Graduate studies at Western
Theoretical Medicine and Bioethics 30 (4):269-288 (2009)
|Abstract||Since its introduction in 1987, Benjamin Freedman’s principle of clinical equipoise has enjoyed widespread uptake in bioethics discourse. Recent years, however, have witnessed a growing consensus that the principle is fundamentally flawed. One of the most vocal critics has undoubtedly been Franklin Miller. In a 2008 paper, Steven Joffe and Miller build on this critical work, offering a new conception of clinical research ethics based on science, taking what they call a “scientific orientation” toward the ethics of clinical research. Though there is much to recommend Joffe and Miller’s scientifically oriented conception of clinical research ethics, I believe that both the critical and constructive projects suffer from the same basic mistake: inattention to context. The internal norms of science cannot be fully specified, let alone satisfied, independently of contextual (external) factors that only come into view when we are attentive to the particular context of that form of inquiry.|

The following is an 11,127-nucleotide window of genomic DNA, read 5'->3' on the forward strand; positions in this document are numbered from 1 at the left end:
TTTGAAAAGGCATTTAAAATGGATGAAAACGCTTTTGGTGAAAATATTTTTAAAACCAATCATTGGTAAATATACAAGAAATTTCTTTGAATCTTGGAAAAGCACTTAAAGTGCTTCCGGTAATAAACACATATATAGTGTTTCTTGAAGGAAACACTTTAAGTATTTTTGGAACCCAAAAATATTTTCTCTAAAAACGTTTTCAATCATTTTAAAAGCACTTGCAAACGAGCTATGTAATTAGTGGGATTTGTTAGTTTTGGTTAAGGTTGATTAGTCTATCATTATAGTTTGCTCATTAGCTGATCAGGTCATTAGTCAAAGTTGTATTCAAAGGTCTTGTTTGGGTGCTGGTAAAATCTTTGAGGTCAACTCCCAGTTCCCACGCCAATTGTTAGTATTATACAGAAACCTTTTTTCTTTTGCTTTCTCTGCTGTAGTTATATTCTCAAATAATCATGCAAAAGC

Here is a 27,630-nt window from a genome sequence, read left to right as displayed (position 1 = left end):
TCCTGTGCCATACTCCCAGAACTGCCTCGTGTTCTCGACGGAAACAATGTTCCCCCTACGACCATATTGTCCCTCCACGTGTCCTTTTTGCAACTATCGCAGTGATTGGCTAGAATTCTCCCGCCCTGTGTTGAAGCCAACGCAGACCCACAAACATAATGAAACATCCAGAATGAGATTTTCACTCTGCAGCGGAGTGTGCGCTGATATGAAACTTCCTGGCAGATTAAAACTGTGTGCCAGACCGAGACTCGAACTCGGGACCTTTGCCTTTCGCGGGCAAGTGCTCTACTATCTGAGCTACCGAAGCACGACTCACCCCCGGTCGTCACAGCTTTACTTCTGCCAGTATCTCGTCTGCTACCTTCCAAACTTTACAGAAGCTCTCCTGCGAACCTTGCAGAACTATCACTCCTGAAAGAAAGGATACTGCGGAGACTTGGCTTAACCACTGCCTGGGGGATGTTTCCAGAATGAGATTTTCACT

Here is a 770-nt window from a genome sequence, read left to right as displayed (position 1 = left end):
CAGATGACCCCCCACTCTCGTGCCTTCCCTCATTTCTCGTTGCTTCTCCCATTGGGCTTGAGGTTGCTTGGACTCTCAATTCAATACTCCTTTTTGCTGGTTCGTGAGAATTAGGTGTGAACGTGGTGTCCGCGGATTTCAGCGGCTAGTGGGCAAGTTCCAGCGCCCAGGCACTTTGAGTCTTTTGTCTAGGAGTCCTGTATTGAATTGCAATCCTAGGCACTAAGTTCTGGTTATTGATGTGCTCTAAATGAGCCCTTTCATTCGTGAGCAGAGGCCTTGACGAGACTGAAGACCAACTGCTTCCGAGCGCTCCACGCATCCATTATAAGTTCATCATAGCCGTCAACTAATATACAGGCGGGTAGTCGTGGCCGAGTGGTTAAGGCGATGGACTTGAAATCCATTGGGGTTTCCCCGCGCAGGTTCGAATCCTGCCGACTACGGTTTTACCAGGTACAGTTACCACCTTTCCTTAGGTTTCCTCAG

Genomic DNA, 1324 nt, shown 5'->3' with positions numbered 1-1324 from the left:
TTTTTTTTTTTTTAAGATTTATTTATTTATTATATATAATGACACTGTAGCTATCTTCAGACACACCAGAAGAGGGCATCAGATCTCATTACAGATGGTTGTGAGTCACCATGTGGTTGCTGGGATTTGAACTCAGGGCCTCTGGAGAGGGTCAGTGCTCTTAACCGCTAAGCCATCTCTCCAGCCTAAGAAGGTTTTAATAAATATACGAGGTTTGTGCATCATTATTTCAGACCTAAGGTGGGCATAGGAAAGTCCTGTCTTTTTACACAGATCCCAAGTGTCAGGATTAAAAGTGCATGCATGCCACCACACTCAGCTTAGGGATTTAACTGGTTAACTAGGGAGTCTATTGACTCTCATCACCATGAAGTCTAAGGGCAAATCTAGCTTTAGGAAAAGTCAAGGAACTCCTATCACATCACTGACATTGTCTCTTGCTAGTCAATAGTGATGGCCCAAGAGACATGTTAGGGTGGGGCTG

|Keywords||Equipoise Medicine Research Practice Epistemology Ethics|
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